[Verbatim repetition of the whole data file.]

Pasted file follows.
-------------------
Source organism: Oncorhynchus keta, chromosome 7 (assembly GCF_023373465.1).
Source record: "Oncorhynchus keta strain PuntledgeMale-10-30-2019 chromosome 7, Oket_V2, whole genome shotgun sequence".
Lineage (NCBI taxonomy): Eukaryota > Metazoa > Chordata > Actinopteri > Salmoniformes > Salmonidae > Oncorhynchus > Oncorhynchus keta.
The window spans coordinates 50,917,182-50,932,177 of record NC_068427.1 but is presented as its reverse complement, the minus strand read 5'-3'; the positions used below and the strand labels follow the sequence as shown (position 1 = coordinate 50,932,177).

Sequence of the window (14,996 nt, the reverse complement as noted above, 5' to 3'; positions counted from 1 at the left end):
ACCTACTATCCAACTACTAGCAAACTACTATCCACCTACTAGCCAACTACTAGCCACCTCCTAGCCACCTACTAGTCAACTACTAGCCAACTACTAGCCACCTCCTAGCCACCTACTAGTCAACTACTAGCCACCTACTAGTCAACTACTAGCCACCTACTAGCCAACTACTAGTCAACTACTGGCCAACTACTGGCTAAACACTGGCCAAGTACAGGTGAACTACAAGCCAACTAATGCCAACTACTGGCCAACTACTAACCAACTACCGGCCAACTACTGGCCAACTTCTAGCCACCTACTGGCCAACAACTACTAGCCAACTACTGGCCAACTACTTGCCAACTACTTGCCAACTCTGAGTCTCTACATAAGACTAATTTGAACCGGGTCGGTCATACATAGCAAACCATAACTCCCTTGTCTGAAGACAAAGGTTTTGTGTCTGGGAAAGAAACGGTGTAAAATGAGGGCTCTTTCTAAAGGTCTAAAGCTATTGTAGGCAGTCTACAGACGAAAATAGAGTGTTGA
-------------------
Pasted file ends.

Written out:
Source organism: Oncorhynchus keta, chromosome 7 (assembly GCF_023373465.1).
Source record: "Oncorhynchus keta strain PuntledgeMale-10-30-2019 chromosome 7, Oket_V2, whole genome shotgun sequence".
Lineage (NCBI taxonomy): Eukaryota > Metazoa > Chordata > Actinopteri > Salmoniformes > Salmonidae > Oncorhynchus > Oncorhynchus keta.
The window spans coordinates 50,917,182-50,932,177 of record NC_068427.1 but is presented as its reverse complement, the minus strand read 5'-3'; the positions used below and the strand labels follow the sequence as shown (position 1 = coordinate 50,932,177).

Sequence of the window (14,996 nt, the reverse complement as noted above, 5' to 3'; positions counted from 1 at the left end):
ACCTACTATCCAACTACTAGCAAACTACTATCCACCTACTAGCCAACTACTAGCCACCTCCTAGCCACCTACTAGTCAACTACTAGCCAACTACTAGCCACCTCCTAGCCACCTACTAGTCAACTACTAGCCACCTACTAGTCAACTACTAGCCACCTACTAGCCAACTACTAGTCAACTACTGGCCAACTACTGGCTAAACACTGGCCAAGTACAGGTGAACTACAAGCCAACTAATGCCAACTACTGGCCAACTACTAACCAACTACCGGCCAACTACTGGCCAACTTCTAGCCACCTACTGGCCAACAACTACTAGCCAACTACTGGCCAACTACTTGCCAACTACTTGCCAACTCTGAGTCTCTACATAAGACTAATTTGAACCGGGTCGGTCATACATAGCAAACCATAACTCCCTTGTCTGAAGACAAAGGTTTTGTGTCTGGGAAAGAAACGGTGTAAAATGAGGGCTCTTTCTAAAGGTCTAAAGCTATTGTAGGCAGTCTACAGACGAAAATAGAGTGTTGA